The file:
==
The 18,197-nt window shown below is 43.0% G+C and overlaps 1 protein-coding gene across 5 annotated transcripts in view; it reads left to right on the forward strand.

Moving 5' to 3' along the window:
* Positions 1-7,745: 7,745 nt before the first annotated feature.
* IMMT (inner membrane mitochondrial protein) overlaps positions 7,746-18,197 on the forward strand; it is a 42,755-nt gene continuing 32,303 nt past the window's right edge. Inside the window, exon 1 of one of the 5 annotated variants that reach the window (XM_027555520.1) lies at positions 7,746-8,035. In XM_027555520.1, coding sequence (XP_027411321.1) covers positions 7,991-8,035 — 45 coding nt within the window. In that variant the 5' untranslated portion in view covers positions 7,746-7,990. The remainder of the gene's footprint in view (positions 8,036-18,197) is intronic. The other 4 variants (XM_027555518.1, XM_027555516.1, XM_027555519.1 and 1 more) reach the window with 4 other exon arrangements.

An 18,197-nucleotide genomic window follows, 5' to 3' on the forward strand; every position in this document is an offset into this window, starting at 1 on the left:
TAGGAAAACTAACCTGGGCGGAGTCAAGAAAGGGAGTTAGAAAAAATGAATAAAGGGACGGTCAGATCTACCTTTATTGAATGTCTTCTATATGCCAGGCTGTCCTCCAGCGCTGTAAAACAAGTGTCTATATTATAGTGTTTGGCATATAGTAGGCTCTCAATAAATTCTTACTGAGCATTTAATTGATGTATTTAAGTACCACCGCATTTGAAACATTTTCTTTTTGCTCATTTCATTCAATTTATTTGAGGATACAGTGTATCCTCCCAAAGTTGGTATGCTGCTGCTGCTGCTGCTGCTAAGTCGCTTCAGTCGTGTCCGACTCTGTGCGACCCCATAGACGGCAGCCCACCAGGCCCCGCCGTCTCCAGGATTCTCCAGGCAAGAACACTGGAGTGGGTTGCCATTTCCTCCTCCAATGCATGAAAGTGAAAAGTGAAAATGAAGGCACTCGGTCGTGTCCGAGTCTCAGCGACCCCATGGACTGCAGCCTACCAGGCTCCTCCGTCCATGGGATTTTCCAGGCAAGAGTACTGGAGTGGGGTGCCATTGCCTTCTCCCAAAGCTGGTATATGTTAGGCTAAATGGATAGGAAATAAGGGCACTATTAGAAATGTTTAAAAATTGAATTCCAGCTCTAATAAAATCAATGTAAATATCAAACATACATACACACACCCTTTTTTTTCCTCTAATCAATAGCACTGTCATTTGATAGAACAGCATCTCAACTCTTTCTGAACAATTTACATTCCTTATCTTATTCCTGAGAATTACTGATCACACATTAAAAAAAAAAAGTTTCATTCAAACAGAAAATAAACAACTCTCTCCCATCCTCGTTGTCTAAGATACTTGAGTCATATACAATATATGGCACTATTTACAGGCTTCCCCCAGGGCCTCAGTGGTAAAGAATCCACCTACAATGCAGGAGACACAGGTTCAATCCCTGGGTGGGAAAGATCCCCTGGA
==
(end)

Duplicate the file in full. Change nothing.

The 18,197-nt window shown below is 43.0% G+C and overlaps 1 protein-coding gene across 5 annotated transcripts in view; it reads left to right on the forward strand.

Moving 5' to 3' along the window:
* Positions 1-7,745: 7,745 nt before the first annotated feature.
* IMMT (inner membrane mitochondrial protein) overlaps positions 7,746-18,197 on the forward strand; it is a 42,755-nt gene continuing 32,303 nt past the window's right edge. Inside the window, exon 1 of one of the 5 annotated variants that reach the window (XM_027555520.1) lies at positions 7,746-8,035. In XM_027555520.1, coding sequence (XP_027411321.1) covers positions 7,991-8,035 — 45 coding nt within the window. In that variant the 5' untranslated portion in view covers positions 7,746-7,990. The remainder of the gene's footprint in view (positions 8,036-18,197) is intronic. The other 4 variants (XM_027555518.1, XM_027555516.1, XM_027555519.1 and 1 more) reach the window with 4 other exon arrangements.

An 18,197-nucleotide genomic window follows, 5' to 3' on the forward strand; every position in this document is an offset into this window, starting at 1 on the left:
TAGGAAAACTAACCTGGGCGGAGTCAAGAAAGGGAGTTAGAAAAAATGAATAAAGGGACGGTCAGATCTACCTTTATTGAATGTCTTCTATATGCCAGGCTGTCCTCCAGCGCTGTAAAACAAGTGTCTATATTATAGTGTTTGGCATATAGTAGGCTCTCAATAAATTCTTACTGAGCATTTAATTGATGTATTTAAGTACCACCGCATTTGAAACATTTTCTTTTTGCTCATTTCATTCAATTTATTTGAGGATACAGTGTATCCTCCCAAAGTTGGTATGCTGCTGCTGCTGCTGCTGCTAAGTCGCTTCAGTCGTGTCCGACTCTGTGCGACCCCATAGACGGCAGCCCACCAGGCCCCGCCGTCTCCAGGATTCTCCAGGCAAGAACACTGGAGTGGGTTGCCATTTCCTCCTCCAATGCATGAAAGTGAAAAGTGAAAATGAAGGCACTCGGTCGTGTCCGAGTCTCAGCGACCCCATGGACTGCAGCCTACCAGGCTCCTCCGTCCATGGGATTTTCCAGGCAAGAGTACTGGAGTGGGGTGCCATTGCCTTCTCCCAAAGCTGGTATATGTTAGGCTAAATGGATAGGAAATAAGGGCACTATTAGAAATGTTTAAAAATTGAATTCCAGCTCTAATAAAATCAATGTAAATATCAAACATACATACACACACCCTTTTTTTTCCTCTAATCAATAGCACTGTCATTTGATAGAACAGCATCTCAACTCTTTCTGAACAATTTACATTCCTTATCTTATTCCTGAGAATTACTGATCACACATTAAAAAAAAAAAGTTTCATTCAAACAGAAAATAAACAACTCTCTCCCATCCTCGTTGTCTAAGATACTTGAGTCATATACAATATATGGCACTATTTACAGGCTTCCCCCAGGGCCTCAGTGGTAAAGAATCCACCTACAATGCAGGAGACACAGGTTCAATCCCTGGGTGGGAAAGATCCCCTGGA